The pay is terrible, by the way, so transcendentally minuscule that, when I dropped by Strathclyde University for a chat with the woman organizing the Summer Learning Programme, she actually cringed upon describing the level of remuneration concerned, as if expecting me to leap to my feet and heap invective upon her and her shrivelled, miserly soul. She needn't have worried. Having already done my research, I was already entirely aware of the meagre compensation involved.

Which is my roundabout way of informing you that, no, I am not doing this for the money. What exactly I am doing it for is harder to define, although certainly an interview with the Canadian author, Robert J. Sawyer, served as an influence: he describes how teaching classes on sf writing in Toronto helped him better understand just what it is he does when he writes, a statement that brings to mind the old saying that one of the best ways to really understand a subject is to teach it.

Actually, there's another reason. I once took part in an evening creative writing class many years ago which was, quite simply, transcendentally awful (sorry, but it's my word for today: transcendentally). But as the years passed and I slowly evolved into a pro writer, I began to wonder if perhaps, given the opportunity, I couldn't help but do better.

Strathclyde University, in their wisdom, took my class proposals and chopped them in two, so I in fact will be teaching two courses as part of their Summer Learning Programme: Writing SF in late July, and Understanding SF in August. Each class consists of just two two-hour classes, which isn't really a great deal of time at all, so maybe I'll have to learn how to talk really, really fast. But if it goes well for me and for the University, there's the possibility of longer, more in-depth classes in the future.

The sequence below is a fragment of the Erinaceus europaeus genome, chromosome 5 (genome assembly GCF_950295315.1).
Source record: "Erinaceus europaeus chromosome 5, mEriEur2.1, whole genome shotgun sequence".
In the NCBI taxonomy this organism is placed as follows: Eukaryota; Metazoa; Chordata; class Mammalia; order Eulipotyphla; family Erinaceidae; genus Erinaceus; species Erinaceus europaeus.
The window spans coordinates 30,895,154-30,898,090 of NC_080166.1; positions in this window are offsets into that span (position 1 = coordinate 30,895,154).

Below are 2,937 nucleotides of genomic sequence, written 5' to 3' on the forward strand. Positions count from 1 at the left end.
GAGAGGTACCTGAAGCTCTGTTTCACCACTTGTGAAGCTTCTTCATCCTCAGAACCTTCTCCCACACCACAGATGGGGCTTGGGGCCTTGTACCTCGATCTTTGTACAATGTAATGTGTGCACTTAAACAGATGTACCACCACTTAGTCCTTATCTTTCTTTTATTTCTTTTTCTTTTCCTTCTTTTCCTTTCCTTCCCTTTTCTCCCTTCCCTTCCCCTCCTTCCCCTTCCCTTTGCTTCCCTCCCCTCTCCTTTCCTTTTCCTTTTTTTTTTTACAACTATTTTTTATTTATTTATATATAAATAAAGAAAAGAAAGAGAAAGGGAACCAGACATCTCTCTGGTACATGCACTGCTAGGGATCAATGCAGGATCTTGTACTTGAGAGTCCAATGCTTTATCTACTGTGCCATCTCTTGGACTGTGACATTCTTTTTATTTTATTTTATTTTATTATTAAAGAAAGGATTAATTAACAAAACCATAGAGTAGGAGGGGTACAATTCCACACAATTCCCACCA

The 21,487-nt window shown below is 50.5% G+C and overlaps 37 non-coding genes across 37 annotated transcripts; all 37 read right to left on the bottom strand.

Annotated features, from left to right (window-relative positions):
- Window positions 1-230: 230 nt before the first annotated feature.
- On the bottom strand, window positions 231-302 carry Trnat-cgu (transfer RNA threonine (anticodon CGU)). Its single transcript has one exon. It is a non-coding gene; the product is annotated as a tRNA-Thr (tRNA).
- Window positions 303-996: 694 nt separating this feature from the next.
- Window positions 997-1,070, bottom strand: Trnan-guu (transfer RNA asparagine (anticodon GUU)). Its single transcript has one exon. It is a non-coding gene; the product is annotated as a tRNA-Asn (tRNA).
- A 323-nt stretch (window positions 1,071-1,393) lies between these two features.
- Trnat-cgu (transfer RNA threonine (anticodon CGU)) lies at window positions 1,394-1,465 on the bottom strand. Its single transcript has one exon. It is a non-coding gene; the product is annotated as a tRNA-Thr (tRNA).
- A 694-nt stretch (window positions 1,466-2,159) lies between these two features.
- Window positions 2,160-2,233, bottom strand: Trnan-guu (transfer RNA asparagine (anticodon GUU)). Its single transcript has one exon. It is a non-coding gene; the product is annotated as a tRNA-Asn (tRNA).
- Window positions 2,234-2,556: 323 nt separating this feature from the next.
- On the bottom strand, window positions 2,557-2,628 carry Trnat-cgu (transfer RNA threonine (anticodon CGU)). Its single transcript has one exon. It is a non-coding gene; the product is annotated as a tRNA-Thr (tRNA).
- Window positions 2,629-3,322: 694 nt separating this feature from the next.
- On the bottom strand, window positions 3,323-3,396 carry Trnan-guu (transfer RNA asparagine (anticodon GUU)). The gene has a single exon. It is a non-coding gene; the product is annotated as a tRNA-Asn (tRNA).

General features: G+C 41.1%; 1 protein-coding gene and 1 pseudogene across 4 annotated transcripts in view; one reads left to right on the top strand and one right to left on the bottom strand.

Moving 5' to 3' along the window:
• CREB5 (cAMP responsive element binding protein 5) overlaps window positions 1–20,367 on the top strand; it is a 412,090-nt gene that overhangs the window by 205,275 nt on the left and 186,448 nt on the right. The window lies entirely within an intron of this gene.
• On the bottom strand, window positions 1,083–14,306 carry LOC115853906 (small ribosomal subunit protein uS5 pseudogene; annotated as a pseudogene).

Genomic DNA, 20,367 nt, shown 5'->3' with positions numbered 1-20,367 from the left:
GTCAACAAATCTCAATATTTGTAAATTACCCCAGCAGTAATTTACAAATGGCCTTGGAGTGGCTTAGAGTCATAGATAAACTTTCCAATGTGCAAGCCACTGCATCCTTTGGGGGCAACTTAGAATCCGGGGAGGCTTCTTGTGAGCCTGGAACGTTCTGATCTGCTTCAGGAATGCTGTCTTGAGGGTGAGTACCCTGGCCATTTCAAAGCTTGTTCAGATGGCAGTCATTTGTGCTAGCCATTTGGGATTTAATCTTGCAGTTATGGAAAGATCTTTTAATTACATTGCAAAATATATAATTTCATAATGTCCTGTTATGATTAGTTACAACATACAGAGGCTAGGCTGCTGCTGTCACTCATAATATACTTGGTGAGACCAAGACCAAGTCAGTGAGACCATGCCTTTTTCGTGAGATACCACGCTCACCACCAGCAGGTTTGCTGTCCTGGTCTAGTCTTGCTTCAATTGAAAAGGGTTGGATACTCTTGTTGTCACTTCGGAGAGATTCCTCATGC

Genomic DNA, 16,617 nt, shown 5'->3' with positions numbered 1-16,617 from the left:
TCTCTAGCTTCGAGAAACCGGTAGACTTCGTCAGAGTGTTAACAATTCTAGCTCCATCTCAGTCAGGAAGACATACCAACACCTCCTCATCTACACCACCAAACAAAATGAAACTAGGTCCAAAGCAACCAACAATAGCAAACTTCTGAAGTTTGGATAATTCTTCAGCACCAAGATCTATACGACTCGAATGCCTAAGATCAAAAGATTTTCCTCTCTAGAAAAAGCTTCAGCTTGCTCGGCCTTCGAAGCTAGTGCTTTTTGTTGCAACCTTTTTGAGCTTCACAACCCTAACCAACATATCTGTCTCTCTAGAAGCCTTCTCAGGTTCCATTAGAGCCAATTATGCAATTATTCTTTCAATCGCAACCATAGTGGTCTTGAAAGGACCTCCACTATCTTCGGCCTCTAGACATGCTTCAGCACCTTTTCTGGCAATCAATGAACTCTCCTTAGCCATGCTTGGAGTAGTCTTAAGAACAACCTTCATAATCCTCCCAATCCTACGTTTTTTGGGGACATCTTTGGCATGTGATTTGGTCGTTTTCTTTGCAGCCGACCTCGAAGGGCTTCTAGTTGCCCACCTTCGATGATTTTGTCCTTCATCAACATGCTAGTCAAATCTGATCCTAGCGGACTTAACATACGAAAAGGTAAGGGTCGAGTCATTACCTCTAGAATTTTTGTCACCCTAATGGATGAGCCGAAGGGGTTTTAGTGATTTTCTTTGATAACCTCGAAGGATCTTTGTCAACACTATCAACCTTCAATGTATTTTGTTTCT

So what's my Unique Selling Point, as they like to say in marketing seminars? Well, for a start, it's a class on science fiction writing run by an actual working science fiction writer. Beyond that, the aim is to take all the things I've learned while writing that I wish I'd known at the start, and cram them into the heads of people who are themselves only just starting out.

The emphasis, in the writing class, anyway, is on fiction more than it is science, since the rules are the same regardless of what genre you work in. But the science part will most certainly be there, in the form of digressions regarding worldbuilding and creating a sense of verisimilitude. The intention is to incorporate some level of workshopping, but it remains to be seen just how practical this proves to be in a class that only lasts a total of four hours.

The other class, Understanding SF, is a quick guide through the history of the genre. To some extent it's aimed more at those not entirely familiar with the genre, but I'm going to try and demonstrate why the 20th Century might not have taken the shape it did if not for the influence of science fiction.

The SF Writing Workshop lasts two weeks, starting Monday 25th July, from 6 to 8 in the evening. Understanding SF runs from Friday 12 August for two weeks, and takes place between 2 and 4 in the afternoon. Both cost £19 each, and you can book these and any other of the Summer Programme classes at www.strath.ac.uk/cllsummer